Wednesday, March 13, 2024

In Memory of Gene Whitmer                                                                                          

When the student is ready, the teacher will appear. 

Gene was my webmaster, partner, mentor and friend

Nov 6th, 1942- 2024 (81)

Gene was born in a small town in eastern Oklahoma. He spent his youth riding back and forth to California with his parents. His father had a small farm and he would go to California to work to put together enough money to plant another wheat crop. Gene attended college at the University of Utah. After college, he signed up for the Peace Corp and was stationed in Mato Grosso do Sul, Brazil in the 1960’s. Gene was from the generation that listened to John F. Kennedy. “Ask not what your country can do for you- ask what you can do for your country”. 

After the Peace Corp, he got a job as a production manager at Johnson Wax in Rio de Janeiro. While living the good life in Rio, his draft number came up for the Vietnam War. He was stationed in Panama as a medic. He protected the “Americas” from the “Commies”, he would say with a chuckle. He took a job with the USAID and was stationed in Vietnam writing reports for the USA government and the CIA to gather intel on the situation. I think this is where Gene gave up on humanity. He would often say “We are all doomed”. He experienced so much death, suffering, deception, and “lack of a plan”. He and a buddy escaped Vietnam to Bangkok two days before the fall of Saigon. They watched it all unfold on TV while sitting in a bar in Thailand.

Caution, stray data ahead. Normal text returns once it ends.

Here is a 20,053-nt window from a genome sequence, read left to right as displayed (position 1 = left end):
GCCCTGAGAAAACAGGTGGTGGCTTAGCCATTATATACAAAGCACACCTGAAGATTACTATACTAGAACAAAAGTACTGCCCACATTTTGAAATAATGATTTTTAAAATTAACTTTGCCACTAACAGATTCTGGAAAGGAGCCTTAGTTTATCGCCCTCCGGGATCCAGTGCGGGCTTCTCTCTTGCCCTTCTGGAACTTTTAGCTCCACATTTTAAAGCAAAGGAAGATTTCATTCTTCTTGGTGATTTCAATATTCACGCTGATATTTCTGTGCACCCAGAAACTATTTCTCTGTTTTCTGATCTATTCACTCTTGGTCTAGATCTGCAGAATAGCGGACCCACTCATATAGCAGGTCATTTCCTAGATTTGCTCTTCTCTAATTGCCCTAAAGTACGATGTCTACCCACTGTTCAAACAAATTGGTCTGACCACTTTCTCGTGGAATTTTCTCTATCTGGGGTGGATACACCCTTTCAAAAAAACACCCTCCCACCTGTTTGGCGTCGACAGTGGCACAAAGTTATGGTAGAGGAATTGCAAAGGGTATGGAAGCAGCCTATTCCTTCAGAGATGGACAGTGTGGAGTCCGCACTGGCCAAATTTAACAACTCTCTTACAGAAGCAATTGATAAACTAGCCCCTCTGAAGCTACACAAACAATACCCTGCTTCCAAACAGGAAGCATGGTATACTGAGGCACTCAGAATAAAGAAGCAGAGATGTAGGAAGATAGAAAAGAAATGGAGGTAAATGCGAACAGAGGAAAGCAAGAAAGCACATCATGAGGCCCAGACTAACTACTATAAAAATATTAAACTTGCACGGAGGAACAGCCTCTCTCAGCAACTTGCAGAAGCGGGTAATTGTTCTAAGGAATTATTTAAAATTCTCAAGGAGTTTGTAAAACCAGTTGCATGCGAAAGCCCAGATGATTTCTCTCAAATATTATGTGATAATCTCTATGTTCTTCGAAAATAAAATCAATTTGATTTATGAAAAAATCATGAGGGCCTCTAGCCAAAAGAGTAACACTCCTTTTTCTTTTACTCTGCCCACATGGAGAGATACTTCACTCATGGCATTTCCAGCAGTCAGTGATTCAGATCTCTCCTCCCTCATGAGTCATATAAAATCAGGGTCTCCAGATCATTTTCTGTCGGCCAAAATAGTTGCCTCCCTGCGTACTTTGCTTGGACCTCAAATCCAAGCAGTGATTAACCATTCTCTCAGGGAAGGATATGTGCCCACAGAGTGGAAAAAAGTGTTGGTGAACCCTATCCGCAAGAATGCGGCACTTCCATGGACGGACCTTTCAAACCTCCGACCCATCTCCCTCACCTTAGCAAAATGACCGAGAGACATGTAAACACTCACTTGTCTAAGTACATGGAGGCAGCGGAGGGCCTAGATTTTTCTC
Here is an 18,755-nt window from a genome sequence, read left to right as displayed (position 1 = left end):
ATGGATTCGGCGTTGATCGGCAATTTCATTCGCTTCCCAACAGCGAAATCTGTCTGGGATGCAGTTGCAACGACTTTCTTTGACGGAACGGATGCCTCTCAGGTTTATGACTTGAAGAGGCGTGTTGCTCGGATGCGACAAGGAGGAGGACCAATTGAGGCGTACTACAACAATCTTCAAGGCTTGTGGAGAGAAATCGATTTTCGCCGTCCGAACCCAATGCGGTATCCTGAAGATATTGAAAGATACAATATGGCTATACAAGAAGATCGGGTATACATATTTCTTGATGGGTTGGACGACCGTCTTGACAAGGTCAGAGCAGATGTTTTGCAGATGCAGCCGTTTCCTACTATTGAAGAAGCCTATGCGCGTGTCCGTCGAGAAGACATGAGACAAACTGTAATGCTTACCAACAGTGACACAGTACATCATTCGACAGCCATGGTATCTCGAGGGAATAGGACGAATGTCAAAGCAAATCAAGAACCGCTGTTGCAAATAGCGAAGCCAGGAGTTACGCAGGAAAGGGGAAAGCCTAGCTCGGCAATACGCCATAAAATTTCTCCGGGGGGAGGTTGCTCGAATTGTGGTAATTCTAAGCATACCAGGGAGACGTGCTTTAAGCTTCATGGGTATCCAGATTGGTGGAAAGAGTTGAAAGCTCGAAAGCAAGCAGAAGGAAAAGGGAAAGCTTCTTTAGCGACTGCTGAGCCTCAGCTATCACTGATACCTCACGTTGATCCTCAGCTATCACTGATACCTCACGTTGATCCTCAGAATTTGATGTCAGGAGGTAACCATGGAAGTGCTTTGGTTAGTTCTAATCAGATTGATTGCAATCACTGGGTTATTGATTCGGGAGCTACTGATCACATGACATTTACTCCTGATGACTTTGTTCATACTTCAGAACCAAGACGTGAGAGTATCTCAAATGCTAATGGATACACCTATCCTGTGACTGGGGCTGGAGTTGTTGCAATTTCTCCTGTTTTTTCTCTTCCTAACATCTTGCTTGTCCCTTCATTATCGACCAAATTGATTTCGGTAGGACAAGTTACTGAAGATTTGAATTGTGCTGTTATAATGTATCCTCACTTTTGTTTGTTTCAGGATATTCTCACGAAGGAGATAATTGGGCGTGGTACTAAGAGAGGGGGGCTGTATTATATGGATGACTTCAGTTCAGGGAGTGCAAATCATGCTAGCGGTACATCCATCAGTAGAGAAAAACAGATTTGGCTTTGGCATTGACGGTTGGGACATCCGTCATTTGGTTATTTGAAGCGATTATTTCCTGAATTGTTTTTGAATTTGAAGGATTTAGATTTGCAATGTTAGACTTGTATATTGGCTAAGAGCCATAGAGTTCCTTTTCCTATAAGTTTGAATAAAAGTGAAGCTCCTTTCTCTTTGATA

Gene then took a job teaching English in Saudi Arabia. Later, he was an English professor at the University of Oklahoma. He met Zelia, Brazilian wife, and in 1986 moved to Goiania where he has lived ever since. Gene set up an office helping Brazilian students with their English. He would get them placed in USA universities. He would take great pride helping someone else succeed in life. 

Gene was a bit of a computer programmer/web designer and in the 1990’s set up a site called “Studyintl”. This worked well until Sept 11th, 2001. This is when his business started to retrograde with all the new restrictions for entry to the USA. 

Along comes Kory

I had been in Brazil for a couple years as a young father and trying to find my place. In 2005, via "Yahoo community boards”, we find one another as two gringo’s in Goiania. We would meet for drinks at Piquerias once a month and solve all the world’s problems. He was impressed with my knowledge of Brazil ag and all my adventures to date. He said, “Kory, you should start a blog”. What is a blog, I asked? 

Creativity is born out of necessity

We decided to try transfer his number one google ranked site from Studyintl to Brazilintl. We would upload content and photos of my adventures and create a Brazil “Wikipedia” for Ag. I would publish a newsletter and do tours for clients, students, journalists, and investors.